Twist and Shout

Massive solar explosion on June 7, 2011

Massive solar explosion on June 7, 2011. Credit: NASA/SDO, AIA, EVE, and HMI science teams. Edited by J. Major.

Dec 07, 2011

Alfvén waves are said to carry heat from the Sun’s photosphere out to its corona.

“Giant twisting waves” have been detected in the Sun’s lower atmosphere, prompting heliophysicists to speculate that they are transporting heat energy upward from lower levels into the solar corona. Why the corona is millions of Kelvin hotter than the surface is one of the Sun’s greatest enigmas.

If the Sun is a thermonuclear engine, sustaining itself through hydrogen fusion, then the core should be the hottest region, with a surface temperature as we see it, and an atmosphere that declines in temperature as distance from the surface increases. However, that is not the case. The Sun’s temperature gradient is anomalous, ranging from 7500 Kelvin at the bottom of the photosphere to 4500 Kelvin at the top. It then increases substantially, reaching 2 million Kelvin in the corona.

Some scientists suggest that the Sun accelerates charged particles into space through “acoustical wave-guides,” known as magnetic flux tubes. Structures called spicules rise thousands of kilometers above the photosphere and supposedly carry hot gas with them. This mechanism was recently proposed as an explanation for coronal heating.

Another method for heating the corona involves a recent discovery published in the journal Science: Alfvén waves have been shown to transport energy into the corona, or outer layer of the Sun. According to a relatively recent press release, magnetic oscillations spread upward from the solar surface, carrying enough energy to heat the coronal plasma.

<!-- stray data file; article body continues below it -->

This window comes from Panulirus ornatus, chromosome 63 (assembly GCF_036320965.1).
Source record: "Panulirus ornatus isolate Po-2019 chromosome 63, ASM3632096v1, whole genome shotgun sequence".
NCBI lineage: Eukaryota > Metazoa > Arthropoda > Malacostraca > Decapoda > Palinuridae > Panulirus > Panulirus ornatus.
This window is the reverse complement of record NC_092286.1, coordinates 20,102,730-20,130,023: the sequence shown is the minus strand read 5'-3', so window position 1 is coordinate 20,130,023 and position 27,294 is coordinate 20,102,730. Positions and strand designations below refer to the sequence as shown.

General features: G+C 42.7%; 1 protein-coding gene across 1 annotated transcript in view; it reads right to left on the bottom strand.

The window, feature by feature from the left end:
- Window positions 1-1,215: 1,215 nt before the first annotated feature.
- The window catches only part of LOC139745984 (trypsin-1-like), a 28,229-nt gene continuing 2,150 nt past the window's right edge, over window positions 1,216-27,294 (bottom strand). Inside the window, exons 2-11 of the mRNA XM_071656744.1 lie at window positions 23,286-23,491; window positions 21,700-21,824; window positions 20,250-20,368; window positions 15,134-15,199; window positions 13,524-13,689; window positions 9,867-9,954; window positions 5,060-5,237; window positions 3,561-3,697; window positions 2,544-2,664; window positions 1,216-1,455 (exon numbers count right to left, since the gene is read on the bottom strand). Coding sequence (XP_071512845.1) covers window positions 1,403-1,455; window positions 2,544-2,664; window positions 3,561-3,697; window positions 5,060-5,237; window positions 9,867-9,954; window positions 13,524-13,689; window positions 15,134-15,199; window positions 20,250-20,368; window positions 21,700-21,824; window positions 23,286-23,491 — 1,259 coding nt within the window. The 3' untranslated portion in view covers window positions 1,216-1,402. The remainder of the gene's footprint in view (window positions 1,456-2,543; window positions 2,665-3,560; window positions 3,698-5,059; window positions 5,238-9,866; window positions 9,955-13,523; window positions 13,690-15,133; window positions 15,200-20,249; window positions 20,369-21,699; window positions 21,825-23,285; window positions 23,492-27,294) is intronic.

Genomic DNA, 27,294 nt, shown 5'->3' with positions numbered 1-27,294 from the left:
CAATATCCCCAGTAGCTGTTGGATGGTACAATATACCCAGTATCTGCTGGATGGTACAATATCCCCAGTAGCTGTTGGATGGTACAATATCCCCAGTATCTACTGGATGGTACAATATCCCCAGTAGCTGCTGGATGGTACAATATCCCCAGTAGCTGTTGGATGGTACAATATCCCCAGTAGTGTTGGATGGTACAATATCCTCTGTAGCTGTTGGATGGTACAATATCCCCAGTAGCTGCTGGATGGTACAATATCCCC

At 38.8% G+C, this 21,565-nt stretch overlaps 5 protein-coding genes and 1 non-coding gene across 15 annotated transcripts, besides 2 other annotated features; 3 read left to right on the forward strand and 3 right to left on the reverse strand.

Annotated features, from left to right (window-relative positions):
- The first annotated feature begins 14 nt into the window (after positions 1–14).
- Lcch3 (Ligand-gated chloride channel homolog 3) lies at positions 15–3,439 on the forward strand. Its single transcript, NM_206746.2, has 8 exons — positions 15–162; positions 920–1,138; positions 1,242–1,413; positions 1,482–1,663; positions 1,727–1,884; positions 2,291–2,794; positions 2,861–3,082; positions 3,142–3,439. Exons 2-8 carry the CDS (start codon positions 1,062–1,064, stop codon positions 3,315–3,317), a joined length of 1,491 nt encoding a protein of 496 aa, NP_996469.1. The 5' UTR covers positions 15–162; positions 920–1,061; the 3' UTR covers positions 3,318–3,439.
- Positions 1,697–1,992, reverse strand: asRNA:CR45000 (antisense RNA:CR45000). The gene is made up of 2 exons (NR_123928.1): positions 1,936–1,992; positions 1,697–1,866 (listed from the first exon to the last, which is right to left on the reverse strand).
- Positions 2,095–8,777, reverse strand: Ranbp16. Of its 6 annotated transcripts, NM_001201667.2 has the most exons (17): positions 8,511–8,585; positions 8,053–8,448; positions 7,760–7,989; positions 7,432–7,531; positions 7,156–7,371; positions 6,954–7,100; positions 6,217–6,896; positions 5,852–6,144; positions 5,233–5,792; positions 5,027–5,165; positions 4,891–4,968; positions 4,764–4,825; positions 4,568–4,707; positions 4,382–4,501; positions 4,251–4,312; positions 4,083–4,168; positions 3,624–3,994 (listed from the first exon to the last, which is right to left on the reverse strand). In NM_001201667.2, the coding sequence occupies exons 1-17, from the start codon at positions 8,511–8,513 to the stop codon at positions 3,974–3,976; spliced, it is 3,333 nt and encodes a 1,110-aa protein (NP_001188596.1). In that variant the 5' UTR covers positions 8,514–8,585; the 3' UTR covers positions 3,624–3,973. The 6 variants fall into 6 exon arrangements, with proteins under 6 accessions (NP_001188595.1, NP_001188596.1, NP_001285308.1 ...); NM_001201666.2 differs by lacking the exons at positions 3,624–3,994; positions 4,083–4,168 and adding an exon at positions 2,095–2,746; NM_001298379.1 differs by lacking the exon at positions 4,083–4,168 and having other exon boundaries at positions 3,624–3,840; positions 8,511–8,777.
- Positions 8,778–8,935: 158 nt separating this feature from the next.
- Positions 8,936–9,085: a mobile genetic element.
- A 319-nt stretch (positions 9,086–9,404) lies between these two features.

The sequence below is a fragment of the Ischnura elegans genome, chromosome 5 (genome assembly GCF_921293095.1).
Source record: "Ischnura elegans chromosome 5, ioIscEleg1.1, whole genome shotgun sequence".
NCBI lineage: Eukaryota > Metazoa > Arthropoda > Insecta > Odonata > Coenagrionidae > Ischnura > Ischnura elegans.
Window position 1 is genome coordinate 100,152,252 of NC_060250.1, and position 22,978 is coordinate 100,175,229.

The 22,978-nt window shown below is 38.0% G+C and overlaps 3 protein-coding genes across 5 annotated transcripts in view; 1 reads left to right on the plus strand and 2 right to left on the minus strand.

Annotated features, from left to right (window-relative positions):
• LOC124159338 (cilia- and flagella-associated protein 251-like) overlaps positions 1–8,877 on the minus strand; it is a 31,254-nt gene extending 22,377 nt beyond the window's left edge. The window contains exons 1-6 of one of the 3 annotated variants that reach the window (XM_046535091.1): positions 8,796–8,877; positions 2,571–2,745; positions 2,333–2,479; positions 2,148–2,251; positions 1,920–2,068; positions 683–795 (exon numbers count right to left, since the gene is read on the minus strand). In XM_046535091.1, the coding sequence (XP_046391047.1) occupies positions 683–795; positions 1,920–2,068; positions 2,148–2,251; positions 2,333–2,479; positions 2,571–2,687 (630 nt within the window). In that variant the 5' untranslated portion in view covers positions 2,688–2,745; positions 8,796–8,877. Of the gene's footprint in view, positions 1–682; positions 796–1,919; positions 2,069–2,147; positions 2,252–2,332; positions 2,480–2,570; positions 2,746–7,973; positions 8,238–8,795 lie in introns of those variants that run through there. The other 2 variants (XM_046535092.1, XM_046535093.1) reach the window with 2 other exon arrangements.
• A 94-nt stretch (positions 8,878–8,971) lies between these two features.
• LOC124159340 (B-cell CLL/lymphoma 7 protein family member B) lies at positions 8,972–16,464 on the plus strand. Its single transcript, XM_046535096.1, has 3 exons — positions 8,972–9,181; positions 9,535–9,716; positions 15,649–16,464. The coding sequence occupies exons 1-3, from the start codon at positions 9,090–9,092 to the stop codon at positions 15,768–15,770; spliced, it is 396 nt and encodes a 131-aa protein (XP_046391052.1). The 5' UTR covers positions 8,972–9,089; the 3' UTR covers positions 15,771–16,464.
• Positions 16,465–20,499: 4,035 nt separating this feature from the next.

In an Electric Universe, the extreme temperature in the lower corona is most likely due to electrically accelerated positive ions colliding with relatively static ions and other neutral atoms. Electric discharges in plasma take the form of long, thin, twisting filaments that can best be described as tornadoes of glowing plasma. Anode tufting on the Sun’s surface is mistaken for convection cells.

In the Electric Sun hypothesis, the Sun is a glowing anode, or positively charged “electrode.” The cathode is an invisible “virtual cathode,” called the heliosphere, at the farthest limit of the Sun’s coronal discharge, billions of kilometers from its surface. This is the double layer that isolates the Sun’s plasma cell from the galactic plasma that surrounds it.

Electric forces occurring within the double charge layer above the Sun’s surface cause the observed phenomenon. The Electric Sun model predicts the reverse temperature gradient and describes how it occurs. If the temperature discontinuity did not exist, that would be a problem for the Electric Sun hypothesis.

The Sun’s reverse temperature gradient agrees with the glow discharge model, but contradicts the idea of nuclear fusion energy trying to escape from within the Sun through magnetic oscillations.

Stephen Smith

Hat tip to Anne Klinkner

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